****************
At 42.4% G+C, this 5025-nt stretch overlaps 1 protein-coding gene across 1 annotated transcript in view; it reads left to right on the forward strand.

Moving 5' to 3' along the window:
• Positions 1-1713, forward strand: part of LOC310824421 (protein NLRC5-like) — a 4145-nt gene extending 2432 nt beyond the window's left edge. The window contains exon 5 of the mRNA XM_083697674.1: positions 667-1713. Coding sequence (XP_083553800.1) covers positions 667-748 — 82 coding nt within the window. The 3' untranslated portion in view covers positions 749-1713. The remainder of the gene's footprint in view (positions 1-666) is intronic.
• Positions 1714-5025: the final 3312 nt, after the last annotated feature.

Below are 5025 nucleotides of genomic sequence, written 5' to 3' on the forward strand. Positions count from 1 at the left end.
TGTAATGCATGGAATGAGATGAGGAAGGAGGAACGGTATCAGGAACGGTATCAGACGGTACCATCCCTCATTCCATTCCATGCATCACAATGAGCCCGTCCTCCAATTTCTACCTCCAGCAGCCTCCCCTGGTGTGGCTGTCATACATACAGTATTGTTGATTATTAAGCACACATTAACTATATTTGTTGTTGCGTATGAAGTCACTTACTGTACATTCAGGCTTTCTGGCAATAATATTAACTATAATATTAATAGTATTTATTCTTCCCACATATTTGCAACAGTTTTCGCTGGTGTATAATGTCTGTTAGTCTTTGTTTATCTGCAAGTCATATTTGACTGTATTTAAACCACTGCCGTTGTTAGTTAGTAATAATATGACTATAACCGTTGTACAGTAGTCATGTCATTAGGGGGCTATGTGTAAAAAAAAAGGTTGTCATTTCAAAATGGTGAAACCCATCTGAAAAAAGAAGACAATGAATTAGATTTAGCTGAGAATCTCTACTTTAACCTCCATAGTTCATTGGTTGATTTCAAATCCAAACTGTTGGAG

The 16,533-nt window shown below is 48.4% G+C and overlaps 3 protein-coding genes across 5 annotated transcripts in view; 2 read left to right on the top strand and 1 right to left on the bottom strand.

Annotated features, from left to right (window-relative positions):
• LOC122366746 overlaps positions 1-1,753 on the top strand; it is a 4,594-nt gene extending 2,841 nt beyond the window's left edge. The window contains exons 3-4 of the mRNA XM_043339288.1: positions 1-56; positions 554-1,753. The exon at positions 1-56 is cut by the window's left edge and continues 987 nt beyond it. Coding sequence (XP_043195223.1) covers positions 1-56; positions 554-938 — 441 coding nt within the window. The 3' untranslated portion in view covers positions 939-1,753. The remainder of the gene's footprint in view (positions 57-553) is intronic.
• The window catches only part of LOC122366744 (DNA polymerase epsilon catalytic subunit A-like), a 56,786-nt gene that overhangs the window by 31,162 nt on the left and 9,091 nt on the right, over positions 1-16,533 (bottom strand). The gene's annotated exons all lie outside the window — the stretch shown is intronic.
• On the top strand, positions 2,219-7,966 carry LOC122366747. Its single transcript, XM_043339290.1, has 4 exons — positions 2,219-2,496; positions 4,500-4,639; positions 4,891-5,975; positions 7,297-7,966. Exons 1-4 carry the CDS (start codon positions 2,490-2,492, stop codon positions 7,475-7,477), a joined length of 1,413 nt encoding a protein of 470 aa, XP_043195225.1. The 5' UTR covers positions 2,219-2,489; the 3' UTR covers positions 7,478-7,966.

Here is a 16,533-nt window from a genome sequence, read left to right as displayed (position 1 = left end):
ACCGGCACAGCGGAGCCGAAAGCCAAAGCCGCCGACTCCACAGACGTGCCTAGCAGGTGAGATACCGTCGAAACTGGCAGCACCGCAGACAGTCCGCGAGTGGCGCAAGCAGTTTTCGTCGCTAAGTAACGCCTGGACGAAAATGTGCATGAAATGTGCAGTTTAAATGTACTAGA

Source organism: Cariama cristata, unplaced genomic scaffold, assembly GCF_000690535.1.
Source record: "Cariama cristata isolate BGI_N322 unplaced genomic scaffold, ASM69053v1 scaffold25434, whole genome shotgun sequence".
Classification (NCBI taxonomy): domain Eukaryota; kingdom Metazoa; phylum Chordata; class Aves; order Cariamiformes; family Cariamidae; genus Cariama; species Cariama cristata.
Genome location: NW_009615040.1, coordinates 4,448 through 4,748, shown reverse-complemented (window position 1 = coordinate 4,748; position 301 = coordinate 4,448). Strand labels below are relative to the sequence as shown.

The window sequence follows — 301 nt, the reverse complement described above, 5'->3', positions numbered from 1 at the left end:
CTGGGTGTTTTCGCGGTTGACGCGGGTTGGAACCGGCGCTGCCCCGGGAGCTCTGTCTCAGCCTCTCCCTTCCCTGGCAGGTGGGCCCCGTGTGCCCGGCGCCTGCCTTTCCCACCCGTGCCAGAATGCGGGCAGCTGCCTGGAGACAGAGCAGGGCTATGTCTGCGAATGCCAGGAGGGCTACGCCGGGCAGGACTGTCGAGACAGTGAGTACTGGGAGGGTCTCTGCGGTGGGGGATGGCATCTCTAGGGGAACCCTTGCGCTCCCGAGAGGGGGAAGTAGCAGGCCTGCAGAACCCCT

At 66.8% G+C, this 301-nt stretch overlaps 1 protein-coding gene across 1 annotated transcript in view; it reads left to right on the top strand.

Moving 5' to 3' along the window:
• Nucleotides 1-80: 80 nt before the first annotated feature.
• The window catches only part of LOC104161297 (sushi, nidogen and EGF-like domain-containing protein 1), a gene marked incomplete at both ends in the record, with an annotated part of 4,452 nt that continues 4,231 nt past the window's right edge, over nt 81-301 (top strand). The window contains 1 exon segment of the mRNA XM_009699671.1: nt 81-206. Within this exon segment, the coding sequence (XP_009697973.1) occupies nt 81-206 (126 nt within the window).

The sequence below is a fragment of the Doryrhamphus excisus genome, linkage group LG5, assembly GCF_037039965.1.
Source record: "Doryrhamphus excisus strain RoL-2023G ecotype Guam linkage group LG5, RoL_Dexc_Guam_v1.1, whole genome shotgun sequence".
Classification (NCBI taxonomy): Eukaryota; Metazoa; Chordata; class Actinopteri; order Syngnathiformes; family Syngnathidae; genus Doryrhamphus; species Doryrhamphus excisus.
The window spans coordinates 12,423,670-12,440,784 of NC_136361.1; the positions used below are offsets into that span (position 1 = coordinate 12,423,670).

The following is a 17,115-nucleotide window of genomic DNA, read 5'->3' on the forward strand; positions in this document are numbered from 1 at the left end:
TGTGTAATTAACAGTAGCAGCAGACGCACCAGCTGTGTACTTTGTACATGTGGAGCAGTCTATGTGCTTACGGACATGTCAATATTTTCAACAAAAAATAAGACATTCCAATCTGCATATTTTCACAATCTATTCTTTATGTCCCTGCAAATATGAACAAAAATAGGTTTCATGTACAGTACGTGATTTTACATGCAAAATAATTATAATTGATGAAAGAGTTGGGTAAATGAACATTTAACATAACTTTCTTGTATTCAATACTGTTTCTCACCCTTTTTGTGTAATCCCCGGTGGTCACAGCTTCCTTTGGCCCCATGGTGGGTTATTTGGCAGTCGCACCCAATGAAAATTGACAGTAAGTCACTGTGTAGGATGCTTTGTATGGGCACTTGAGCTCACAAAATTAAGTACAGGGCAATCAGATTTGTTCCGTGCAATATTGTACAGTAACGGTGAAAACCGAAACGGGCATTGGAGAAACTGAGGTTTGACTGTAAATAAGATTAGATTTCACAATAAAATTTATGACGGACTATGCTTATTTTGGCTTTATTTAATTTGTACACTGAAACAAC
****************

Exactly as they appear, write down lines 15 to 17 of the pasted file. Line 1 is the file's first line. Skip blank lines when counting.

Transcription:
Source record: "Cariama cristata isolate BGI_N322 unplaced genomic scaffold, ASM69053v1 scaffold25434, whole genome shotgun sequence".
Classification (NCBI taxonomy): domain Eukaryota; kingdom Metazoa; phylum Chordata; class Aves; order Cariamiformes; family Cariamidae; genus Cariama; species Cariama cristata.
Genome location: NW_009615040.1, coordinates 4,448 through 4,748, shown reverse-complemented (window position 1 = coordinate 4,748; position 301 = coordinate 4,448). Strand labels below are relative to the sequence as shown.